When they met Thursday, Leavenworth County commissioners reviewed funding requests for the 2018 budget.

When they met Thursday, Leavenworth County commissioners reviewed funding requests for the 2018 budget.

The commission has not yet approved a budget for next year. They plan to have another budget work session next week.

During Thursday’s meeting, commissioners reviewed requests from various department directors and elected officials for what are called enhancements. These are items that are not funded in the current budget.

County Administrator Mark Loughry said the enhancement requests initially totaled about $1.6 million. But after meeting with department directors, the list has been reduced and the total now is about $700,000.

Loughry believes the county can fund the $700,000 worth of enhancements and still reduce the county’s overall mill levy by 0.5 mills for 2018.

The mill levy is used in determining property taxes.

“This does not include the increases from the outside agencies,” Loughry said.

He said outside agencies that receive support from the county have asked for about $100,000 in additional funding for 2018.

Loughry said commissioners will review the funding requests from outside agencies next week.

The county’s property tax rate was increased by 0.5 mills for 2017. When they approved the 0.5-mill increase last year, commissioners indicated they planned to have the increase in place for only one year.

“It was agreed to,” Commissioner Clyde Graeber acknowledged Thursday.

Commission Chairman Doug Smith was not on the board last year. But he said Thursday that commissioners should honor the earlier commitment.

Commissioners took no votes Thursday but they agreed to move forward with the enhancement requests from various county departments.

The enhancements that were reviewed Thursday included a request for the creation of new positions in the Sheriff’s Office, County Clerk’s Office and Emergency Management Department.

Emergency Management Director Chuck Magaha is seeking to add an exercise and planning assistant position to his department.

Magaha said the salary for the position will be funded by a federal grant. However, the grant funding will come in the form of a reimbursement.

The county would be responsible for paying for the employee’s benefits.

Sheriff Andy Dedeke is seeking to create two new positions in his office for a systems manager and an assistant maintenance position.

County Clerk Janet Klasinski is seeking a new position to help the county with grant management.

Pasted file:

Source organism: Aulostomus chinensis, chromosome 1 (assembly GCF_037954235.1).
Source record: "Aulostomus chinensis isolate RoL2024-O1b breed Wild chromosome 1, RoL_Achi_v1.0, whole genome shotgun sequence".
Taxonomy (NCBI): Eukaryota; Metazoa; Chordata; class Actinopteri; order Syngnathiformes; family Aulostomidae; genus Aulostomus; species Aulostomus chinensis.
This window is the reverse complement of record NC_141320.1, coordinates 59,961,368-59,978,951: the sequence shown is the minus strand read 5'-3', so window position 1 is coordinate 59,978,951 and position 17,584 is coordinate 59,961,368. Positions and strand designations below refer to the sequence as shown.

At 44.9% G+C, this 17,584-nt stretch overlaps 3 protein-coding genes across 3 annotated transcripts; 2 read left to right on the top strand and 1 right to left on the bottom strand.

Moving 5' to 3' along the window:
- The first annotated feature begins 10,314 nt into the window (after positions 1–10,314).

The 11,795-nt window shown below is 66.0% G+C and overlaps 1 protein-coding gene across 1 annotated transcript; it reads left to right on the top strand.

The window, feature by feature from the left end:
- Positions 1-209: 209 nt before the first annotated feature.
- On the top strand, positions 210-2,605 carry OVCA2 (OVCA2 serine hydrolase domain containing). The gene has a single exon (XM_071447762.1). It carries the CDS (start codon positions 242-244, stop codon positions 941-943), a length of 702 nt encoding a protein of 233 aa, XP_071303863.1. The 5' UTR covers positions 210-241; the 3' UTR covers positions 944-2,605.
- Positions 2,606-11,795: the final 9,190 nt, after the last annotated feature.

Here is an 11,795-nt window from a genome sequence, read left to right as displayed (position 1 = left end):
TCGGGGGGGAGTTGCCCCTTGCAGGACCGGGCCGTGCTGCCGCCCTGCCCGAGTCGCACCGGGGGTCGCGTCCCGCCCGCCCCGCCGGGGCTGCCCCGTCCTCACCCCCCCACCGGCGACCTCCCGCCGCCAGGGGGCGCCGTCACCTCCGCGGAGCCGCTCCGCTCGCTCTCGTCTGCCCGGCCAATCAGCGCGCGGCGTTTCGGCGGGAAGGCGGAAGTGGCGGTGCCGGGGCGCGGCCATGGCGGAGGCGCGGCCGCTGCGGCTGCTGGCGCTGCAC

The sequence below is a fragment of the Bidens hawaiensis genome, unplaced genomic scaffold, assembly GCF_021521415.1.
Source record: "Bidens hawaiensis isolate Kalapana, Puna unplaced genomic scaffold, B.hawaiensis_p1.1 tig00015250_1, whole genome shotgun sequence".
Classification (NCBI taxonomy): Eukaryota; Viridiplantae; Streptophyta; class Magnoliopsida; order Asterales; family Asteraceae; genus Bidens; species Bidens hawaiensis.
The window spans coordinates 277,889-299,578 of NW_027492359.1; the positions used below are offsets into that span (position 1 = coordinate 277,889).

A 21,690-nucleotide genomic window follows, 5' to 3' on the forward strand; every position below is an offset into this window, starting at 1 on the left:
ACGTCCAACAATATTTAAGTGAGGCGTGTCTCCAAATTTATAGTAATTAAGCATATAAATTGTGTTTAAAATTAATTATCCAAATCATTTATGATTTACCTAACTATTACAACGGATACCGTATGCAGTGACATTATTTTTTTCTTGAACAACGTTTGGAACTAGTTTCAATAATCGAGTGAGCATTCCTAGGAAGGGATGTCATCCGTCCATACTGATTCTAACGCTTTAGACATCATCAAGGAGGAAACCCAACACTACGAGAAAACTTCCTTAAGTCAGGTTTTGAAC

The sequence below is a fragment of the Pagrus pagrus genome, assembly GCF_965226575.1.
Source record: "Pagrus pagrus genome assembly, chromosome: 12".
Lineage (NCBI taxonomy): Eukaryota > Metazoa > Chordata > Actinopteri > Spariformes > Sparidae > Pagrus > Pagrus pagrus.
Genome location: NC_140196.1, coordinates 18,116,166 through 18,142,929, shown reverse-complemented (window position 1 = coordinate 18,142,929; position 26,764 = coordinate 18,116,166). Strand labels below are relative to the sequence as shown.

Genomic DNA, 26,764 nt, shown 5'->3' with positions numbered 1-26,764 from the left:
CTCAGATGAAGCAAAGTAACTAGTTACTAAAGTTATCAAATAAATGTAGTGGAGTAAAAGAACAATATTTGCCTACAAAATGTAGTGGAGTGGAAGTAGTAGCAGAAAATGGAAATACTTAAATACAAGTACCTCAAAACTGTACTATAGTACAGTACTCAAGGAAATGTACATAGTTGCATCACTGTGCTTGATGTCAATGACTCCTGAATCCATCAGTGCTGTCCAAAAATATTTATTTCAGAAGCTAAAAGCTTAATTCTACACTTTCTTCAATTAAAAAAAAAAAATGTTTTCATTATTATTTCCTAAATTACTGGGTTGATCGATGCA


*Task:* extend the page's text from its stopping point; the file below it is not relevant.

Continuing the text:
Klasinski said she would like to see a certified public accountant fill this position.

Other enhancement requests included $115,000 for parking lot improvements at the Justice Center and $45,000 for a new access control system at the Leavenworth County Courthouse.

Loughry recommended budgeting $50,000 to pay for outside funding requests that come up during the year. This would include requests for contributions to things such as local museum projects or school programs.

Loughry said a 3.4 percent pay increase is being planned for county employees. This includes a 2 percent increase called for under a pay plan that was approved last year as well as a 1.4 percent cost of living adjustment.

Public Works Director David Lutgen requested additional money so he can provide merit-based pay raises to employees in his department.

However, Loughry did not include this in the enhancements that were presented to commissioners Thursday for consideration.

Loughry said he was not supporting Lutgen’s request because the proposal was not well-defined and it would not be implemented for the entire county government.

Lutgen, who said he still wanted to discuss the issue with commissioners, questioned the fairness of giving every employee the same level of pay raise no matter the employee’s work performance.

Loughry said the current pay plan does not allow for a range of pay raises based on merit.

“Maybe the pay plan needs to be amended,” he said.

Commissioners made no decision to move forward with Lutgen’s request.

Commissioners did decide Thursday to leave the mill levy flat for the local service road and bridge fund. Taxes from this levy are only assessed to people who own property in unincorporated areas of the county.

At the the start of Thursday’s work session, there was a recommendation to reduce this levy by 0.2 mills.

Klasinski said keeping this levy flat without the 0.2-mill decrease would generate an additional $42,000 which could be added to the money being budgeted for a program that paves roads.

Commissioners agreed to keep this levy flat.

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